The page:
One of the biggest concern adults learners have is how they are going to fit studying into their busy lives, on top of everything else they already have to do. Rest assured it’s entirely possible. The key is keeping on top of time.
Write down ALL of your time commitments
Think of every little thing that requires you to put time into it and write it on a piece of paper. This is called “brain downloading,” and it helps to keep you from becoming overwhelmed.
Write down not just your classes and your work shifts, but also your regular Tuesday and Thursday gym time, your volunteer shift at the animal shelter, the big group project you have in three weeks’ time, that concert you bought tickets to ages ago, and your niece’s karate competition next Saturday.
Buy an agenda, and use it
Now start putting everything you’ve written down into your agenda, whether that’s an old-school paper kind or Google Calendar. Some things in your calendar may already have specific dates and times attached to them, and some may not (like that group project, for example). For any items that don’t have a specific date/time, write down the amount of time you estimate you’ll need for it, and block out that many hours in the week you need to get it done, if not the exact day.
Schedule in buffer time
While you’re doing this agenda building, don’t forget to put a buffer between items where possible.
Maybe you don’t have a lot of control of when your classes are, but you can move the day you usually do your laundry. Building in buffer time gives you breathing room the ability to stay on schedule if things start to run over their allotted time.
Take stock of your day, your week, your month
After writing it all down, you’ll see exactly how much time you’ve committed yourself to in the coming weeks, and whether it’s realistic or not. If it’s not realistic (there are only so many hours in the day!), you’ll have to decide which items need to get a big black line put through them—and make sure it’s not always the self-care items, like going for a run or hitting brunch with your pals.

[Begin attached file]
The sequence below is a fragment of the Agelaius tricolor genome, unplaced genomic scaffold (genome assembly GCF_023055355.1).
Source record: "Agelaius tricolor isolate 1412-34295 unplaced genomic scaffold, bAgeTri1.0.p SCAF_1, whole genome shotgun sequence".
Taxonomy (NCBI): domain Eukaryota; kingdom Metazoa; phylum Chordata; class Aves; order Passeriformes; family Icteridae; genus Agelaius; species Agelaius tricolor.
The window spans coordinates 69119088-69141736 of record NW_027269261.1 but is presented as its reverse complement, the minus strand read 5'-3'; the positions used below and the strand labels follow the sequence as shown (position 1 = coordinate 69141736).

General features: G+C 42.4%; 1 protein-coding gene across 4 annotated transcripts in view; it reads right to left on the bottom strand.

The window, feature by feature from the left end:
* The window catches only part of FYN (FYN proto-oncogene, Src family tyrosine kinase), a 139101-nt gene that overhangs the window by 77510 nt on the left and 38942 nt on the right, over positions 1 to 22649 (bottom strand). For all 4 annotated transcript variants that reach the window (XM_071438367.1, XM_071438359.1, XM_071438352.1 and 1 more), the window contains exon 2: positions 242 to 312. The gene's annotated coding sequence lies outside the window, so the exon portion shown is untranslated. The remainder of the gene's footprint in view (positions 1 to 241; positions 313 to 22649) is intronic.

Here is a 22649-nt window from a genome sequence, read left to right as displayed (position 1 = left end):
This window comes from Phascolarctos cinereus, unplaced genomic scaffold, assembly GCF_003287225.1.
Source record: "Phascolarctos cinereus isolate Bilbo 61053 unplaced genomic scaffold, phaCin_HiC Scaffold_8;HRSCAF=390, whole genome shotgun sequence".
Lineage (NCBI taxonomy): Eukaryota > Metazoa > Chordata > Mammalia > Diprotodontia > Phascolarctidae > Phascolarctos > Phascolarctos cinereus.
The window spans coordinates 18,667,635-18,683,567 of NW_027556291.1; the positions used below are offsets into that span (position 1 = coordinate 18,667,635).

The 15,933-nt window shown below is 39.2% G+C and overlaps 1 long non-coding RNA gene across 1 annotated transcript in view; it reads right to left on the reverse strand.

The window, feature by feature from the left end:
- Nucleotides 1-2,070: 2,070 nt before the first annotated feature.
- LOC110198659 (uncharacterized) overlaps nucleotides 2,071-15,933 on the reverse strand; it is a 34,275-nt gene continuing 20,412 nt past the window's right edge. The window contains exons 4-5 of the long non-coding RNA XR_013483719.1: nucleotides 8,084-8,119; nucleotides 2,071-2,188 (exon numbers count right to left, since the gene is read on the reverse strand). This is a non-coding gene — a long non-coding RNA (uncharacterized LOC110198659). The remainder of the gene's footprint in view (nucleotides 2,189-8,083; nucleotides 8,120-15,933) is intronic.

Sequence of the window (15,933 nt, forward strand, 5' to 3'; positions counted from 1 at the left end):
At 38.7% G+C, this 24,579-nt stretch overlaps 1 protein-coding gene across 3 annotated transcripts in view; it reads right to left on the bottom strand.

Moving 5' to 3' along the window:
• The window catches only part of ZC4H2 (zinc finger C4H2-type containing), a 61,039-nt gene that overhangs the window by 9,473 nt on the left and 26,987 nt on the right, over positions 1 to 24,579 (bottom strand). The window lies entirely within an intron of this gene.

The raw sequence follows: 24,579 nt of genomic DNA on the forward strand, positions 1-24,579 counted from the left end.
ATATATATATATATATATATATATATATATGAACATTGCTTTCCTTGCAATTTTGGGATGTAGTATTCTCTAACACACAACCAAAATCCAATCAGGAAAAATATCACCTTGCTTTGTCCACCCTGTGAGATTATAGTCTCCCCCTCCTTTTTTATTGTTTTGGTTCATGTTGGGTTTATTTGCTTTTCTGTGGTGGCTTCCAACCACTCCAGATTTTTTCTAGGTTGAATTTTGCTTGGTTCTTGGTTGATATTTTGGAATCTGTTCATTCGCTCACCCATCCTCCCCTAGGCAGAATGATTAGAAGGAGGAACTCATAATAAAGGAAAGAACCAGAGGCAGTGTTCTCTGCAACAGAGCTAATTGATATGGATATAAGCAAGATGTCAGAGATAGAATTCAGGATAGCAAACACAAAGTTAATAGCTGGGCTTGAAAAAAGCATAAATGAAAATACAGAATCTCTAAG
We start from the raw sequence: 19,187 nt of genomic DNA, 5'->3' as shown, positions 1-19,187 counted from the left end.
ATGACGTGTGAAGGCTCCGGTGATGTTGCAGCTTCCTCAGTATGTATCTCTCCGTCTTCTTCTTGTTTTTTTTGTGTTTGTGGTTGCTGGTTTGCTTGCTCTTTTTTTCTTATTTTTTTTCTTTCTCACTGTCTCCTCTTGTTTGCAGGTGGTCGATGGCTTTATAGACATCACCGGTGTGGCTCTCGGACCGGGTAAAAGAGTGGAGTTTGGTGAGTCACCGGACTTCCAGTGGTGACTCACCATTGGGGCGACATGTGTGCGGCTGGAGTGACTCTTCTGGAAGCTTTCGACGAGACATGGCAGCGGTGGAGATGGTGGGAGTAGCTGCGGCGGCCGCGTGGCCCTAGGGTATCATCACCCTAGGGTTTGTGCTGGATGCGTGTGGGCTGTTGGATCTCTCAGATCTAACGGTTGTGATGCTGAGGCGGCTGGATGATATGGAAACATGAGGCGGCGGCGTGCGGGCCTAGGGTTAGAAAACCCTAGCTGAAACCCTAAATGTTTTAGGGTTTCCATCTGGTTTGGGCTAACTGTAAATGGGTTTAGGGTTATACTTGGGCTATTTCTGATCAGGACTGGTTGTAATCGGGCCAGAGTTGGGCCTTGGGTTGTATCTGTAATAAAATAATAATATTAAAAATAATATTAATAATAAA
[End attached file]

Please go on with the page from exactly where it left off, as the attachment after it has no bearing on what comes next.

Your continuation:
If one particular day of your week is consistently overbooked, figure out which tasks you might be able to partially complete the day before.
Maybe that means making the meal you bring to your regular Friday potluck the night before, or colour-coding your notes for tomorrow’s study group while you watch Netflix at night.
Exit your inbox, close that social media tab
Even if we have it all planned out, managing time can feel like more of a challenge today than it has in the past. There are endless distractions that whittle away our hours without us even realizing it.
Some people might suggest deleting your Facebook account, but the better option is to fit social media into your schedule rather than denying it altogether. However, do think about deleting social media apps from your phone during busy periods.
By the same token, don’t get sucked into the inbox abyss. Emails might keep coming in—but they’re also not going anywhere. You’re not obliged to answer an email, text, or tweet right away. Carve out a specific amount of time to spend on email and social media, rather than leaving a bunch of tabs open on your browser and constantly checking them throughout the day.